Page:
Plan to Rescue Nearly Vacant Long Beach Mall Outlined : Business: Developer hopes remodeling will attract well-known retailers to the waterfront site.
A Westwood-based developer has agreed to purchase the troubled Marina Pacifica Mall in Long Beach and plans to fill its empty spaces with well-known retailers, officials said.
Managers of the Trident Group said they will spend about $20 million remodeling the waterfront center on Pacific Coast Highway near 2nd Street. The nearly vacant mall has a dark, maze-like lower level and many empty storefronts.
The remodeled facility will include larger and fewer shops, with most entrances at street level, said Chris Ellis, a Trident partner. A new Ralphs supermarket and a Barnes & Noble bookstore will anchor the mall, along with longtime tenants such as the AMC Theaters complex and Trader Joe’s, he said. Some existing tenants may move to larger facilities in the center, he said.
Ellis said he hopes to place six national retail outlets alongside about 15 smaller shops catering to upscale residents in the Naples and Belmont Shore areas of Long Beach.
“The remodeling will stress simplicity,” Ellis said. “The original design may have worked at the center’s inception, but in the end it did not work.”
Ellis would not reveal how much his firm paid for the 290,000-square-foot property. Remodeling should begin early next year after nontoxic oil deposits beneath the mall are removed, Ellis said. The expanded facility is expected to open in the fall of 1995.
The Koll Co. in Newport Beach has managed the mall for Bank of America since 1992. Connie W. Hahn, Koll’s manager at the mall, said about four buyers have withdrawn from deals to purchase the property since Bank of America acquired it during a 1989 foreclosure. The mall has had several owners since it was built in 1976.
Marina Pacifica is currently 28% occupied, Hahn said, adding that the site has room for about 100 shops. Although the center once thrived, “there has never been 100% occupancy,” Hahn said.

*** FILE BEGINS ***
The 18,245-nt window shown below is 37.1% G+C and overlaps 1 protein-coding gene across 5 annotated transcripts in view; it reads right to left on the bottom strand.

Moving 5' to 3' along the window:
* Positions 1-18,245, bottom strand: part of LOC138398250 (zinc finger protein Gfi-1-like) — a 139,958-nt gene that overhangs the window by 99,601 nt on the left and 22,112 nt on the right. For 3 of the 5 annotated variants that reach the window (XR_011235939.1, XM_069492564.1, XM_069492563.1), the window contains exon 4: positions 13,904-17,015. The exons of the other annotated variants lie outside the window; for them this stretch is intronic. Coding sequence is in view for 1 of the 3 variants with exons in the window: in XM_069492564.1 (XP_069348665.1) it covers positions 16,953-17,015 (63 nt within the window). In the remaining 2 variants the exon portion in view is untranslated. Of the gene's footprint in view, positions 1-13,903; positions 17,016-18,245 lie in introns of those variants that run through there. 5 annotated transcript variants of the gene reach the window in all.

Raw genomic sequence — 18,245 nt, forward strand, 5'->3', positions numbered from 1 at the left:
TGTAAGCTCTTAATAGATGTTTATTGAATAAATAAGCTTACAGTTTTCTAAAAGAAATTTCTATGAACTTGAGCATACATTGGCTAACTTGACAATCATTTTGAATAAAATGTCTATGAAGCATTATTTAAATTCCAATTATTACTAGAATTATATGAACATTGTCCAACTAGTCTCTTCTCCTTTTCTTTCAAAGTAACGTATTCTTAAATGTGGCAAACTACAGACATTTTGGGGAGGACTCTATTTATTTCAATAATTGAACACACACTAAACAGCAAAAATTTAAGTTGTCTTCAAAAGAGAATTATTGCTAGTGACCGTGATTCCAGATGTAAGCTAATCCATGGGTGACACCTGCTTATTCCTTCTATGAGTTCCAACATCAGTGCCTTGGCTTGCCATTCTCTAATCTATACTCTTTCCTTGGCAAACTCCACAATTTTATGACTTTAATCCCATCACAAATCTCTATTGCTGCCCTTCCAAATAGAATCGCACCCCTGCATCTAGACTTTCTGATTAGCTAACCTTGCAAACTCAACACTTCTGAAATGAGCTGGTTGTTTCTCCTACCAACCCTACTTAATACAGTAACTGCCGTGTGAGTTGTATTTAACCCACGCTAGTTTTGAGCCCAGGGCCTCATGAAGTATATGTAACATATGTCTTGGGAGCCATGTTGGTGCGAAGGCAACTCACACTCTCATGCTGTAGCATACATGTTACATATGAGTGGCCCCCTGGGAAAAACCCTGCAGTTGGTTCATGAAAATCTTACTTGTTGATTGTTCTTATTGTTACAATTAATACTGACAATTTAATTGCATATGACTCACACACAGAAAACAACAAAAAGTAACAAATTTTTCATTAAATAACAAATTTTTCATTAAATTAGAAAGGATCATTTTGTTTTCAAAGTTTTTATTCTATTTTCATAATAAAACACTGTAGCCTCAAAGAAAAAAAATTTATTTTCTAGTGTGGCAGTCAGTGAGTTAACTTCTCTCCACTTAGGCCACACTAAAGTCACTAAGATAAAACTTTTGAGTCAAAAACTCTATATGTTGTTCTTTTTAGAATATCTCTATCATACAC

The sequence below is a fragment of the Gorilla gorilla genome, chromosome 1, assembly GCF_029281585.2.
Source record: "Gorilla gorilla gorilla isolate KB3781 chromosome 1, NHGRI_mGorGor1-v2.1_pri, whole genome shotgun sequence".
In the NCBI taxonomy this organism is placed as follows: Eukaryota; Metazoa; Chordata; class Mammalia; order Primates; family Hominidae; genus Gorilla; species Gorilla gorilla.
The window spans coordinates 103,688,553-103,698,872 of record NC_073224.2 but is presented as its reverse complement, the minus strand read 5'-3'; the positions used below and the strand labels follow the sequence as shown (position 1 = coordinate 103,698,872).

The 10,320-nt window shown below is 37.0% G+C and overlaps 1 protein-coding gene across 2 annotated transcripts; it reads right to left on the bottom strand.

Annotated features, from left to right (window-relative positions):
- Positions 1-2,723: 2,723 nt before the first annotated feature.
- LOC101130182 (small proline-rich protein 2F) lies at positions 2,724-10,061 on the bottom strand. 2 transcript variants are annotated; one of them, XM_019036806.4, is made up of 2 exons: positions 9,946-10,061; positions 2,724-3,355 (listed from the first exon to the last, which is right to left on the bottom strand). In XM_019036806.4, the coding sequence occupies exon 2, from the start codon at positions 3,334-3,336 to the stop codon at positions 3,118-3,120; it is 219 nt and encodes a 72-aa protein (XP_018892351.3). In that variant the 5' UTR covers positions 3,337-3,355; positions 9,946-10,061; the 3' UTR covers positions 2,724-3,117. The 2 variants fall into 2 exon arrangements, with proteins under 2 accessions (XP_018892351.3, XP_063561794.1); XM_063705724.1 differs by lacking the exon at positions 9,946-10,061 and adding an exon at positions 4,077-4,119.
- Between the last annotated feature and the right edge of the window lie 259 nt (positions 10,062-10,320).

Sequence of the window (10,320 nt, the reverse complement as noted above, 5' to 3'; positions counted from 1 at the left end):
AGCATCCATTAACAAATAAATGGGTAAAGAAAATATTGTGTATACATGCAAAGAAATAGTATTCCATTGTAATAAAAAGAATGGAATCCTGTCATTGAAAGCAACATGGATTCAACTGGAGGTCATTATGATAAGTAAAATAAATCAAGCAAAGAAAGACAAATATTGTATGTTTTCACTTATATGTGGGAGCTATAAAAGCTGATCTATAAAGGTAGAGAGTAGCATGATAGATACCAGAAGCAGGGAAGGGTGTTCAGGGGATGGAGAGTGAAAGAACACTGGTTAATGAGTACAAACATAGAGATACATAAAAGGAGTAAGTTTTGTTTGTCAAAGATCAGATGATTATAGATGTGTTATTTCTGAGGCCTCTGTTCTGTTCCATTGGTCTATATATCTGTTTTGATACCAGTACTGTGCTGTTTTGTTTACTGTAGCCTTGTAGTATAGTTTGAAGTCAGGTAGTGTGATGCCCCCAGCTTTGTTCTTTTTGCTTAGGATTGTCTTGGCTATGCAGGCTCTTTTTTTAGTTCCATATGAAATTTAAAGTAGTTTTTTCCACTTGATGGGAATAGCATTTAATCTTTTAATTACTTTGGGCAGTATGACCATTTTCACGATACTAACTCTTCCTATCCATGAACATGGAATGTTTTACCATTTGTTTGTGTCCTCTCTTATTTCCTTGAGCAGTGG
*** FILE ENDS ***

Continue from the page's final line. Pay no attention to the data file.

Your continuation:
Several major tenants have departed in recent years.
Bogart’s, the city’s main venue for alternative rock music, closed last year. Houlihan’s, a large restaurant and bar overlooking the marina, shut down in 1992. Buffums, the mall’s only department store, closed when the rest of the chain went out of business in 1991.
“It was already deteriorating when Buffums left,” said Trent Esperti, who owns Barwinkles nightclub.
Esperti said Trident will make the mall work. “They are the first to promise new money, construction and anchor stores,” he said.
One longtime business owner said she is waiting for the mall to fulfill its potential.
“It has been grossly mismanaged throughout the years,” said Irene Pursch, owner of the Coffee Trader, an 18-year tenant on the mall’s lower level. The previous managers and owners have failed to attract tourists and exploit the mall’s location and its beautiful view, she said.
Pursch said she hopes the developers will make room for her. The Coffee Trader is on a month-to-month lease. “I have hung on in hopes that someone would come in and do something with the place because it has always been a great place to be,” she said.
The developer is betting on the lure of the more popular existing tenants plus well-known national retailers to revitalize the center.
“Retailing has changed in the last 10 years,” Ellis said. “We would love to have some smaller tenants, but you need the major anchors to support the mom-and-pop places.”
Trident also developed Beverly Connection across from the Beverly Center on La Cienega Boulevard in Los Angeles.
Long Beach city officials said they are excited about the Marina Pacifica development. The city helped mediate some of the negotiations between Trident and Bank of America but does not have a financial stake in the development beyond sales tax revenue, said Susan F. Shick, the city’s director of community redevelopment.
Competition for business near the mall is plentiful. The Ralphs store must vie with a Lucky supermarket adjacent to the property. Another Ralphs market is in the Bixby Village Plaza about a mile away at Pacific Coast Highway and Bellflower Boulevard.
“Ralphs feels that they can support another store in that area,” said Ron Wood, a leasing agent with Santa Monica-based Epsteen & Associates, which is marketing Marina Pacifica for Trident. ". . . I know they agreed without hesitation.”